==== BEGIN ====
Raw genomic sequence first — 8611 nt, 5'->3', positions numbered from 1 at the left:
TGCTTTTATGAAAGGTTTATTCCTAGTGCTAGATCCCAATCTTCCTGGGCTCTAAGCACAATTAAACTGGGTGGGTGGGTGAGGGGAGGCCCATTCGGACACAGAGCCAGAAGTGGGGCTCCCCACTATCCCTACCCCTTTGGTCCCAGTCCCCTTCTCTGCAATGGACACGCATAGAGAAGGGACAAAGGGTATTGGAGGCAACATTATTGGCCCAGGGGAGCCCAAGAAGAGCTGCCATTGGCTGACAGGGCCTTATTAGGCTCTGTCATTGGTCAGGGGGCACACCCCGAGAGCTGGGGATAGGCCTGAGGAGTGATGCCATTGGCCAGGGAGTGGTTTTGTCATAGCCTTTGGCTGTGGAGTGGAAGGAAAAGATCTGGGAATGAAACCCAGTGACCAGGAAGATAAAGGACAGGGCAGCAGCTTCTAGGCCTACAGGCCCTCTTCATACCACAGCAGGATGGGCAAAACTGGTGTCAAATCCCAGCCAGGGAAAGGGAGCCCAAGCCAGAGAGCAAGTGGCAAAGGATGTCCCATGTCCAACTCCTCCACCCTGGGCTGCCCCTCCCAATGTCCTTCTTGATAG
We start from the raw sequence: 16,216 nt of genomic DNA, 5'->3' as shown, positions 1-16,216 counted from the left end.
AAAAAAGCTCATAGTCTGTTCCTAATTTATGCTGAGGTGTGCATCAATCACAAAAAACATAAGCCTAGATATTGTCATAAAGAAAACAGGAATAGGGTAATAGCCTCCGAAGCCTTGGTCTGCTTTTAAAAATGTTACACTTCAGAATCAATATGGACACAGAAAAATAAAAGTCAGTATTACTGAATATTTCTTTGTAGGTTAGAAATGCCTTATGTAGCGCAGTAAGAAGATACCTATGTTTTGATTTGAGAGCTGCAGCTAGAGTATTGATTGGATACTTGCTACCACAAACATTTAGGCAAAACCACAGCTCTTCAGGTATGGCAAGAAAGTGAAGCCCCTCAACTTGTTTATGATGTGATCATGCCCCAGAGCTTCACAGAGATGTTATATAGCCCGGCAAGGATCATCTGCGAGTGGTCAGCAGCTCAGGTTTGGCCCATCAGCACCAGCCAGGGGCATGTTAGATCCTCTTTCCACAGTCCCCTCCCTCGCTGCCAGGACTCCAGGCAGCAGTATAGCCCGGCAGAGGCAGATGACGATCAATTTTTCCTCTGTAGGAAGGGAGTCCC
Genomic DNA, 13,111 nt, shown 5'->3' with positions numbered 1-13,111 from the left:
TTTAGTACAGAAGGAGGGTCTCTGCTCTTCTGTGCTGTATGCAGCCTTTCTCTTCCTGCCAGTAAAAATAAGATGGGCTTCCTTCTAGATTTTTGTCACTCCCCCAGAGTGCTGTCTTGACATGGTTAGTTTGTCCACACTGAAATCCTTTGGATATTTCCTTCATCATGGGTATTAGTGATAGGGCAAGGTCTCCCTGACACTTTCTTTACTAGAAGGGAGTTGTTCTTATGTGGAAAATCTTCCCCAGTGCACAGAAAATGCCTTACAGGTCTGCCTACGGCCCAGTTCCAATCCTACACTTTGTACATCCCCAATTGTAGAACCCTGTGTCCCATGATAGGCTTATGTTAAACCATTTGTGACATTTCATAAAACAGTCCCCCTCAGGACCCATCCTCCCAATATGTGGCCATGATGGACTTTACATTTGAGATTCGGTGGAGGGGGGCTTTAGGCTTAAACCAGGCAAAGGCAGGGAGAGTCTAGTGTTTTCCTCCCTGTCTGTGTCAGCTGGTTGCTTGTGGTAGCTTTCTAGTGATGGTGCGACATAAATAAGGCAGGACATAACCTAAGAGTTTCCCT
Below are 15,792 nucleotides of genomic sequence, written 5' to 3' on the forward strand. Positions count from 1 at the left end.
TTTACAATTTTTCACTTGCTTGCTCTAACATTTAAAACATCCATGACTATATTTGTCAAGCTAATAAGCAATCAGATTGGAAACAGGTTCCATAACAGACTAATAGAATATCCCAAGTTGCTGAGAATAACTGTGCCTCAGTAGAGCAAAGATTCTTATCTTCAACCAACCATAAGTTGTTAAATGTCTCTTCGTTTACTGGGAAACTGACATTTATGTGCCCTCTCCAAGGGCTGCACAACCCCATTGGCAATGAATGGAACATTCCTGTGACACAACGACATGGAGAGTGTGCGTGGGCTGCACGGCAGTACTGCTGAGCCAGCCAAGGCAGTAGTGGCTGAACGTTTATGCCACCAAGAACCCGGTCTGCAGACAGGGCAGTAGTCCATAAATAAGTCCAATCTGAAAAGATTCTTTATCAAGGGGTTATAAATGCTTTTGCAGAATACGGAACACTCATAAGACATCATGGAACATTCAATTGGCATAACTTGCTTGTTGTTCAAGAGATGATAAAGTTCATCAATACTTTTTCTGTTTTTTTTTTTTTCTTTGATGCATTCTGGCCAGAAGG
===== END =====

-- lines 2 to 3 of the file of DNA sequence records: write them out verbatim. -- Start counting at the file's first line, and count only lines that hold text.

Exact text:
TGCTTTTATGAAAGGTTTATTCCTAGTGCTAGATCCCAATCTTCCTGGGCTCTAAGCACAATTAAACTGGGTGGGTGGGTGAGGGGAGGCCCATTCGGACACAGAGCCAGAAGTGGGGCTCCCCACTATCCCTACCCCTTTGGTCCCAGTCCCCTTCTCTGCAATGGACACGCATAGAGAAGGGACAAAGGGTATTGGAGGCAACATTATTGGCCCAGGGGAGCCCAAGAAGAGCTGCCATTGGCTGACAGGGCCTTATTAGGCTCTGTCATTGGTCAGGGGGCACACCCCGAGAGCTGGGGATAGGCCTGAGGAGTGATGCCATTGGCCAGGGAGTGGTTTTGTCATAGCCTTTGGCTGTGGAGTGGAAGGAAAAGATCTGGGAATGAAACCCAGTGACCAGGAAGATAAAGGACAGGGCAGCAGCTTCTAGGCCTACAGGCCCTCTTCATACCACAGCAGGATGGGCAAAACTGGTGTCAAATCCCAGCCAGGGAAAGGGAGCCCAAGCCAGAGAGCAAGTGGCAAAGGATGTCCCATGTCCAACTCCTCCACCCTGGGCTGCCCCTCCCAATGTCCTTCTTGATAG
We start from the raw sequence: 16,216 nt of genomic DNA, 5'->3' as shown, positions 1-16,216 counted from the left end.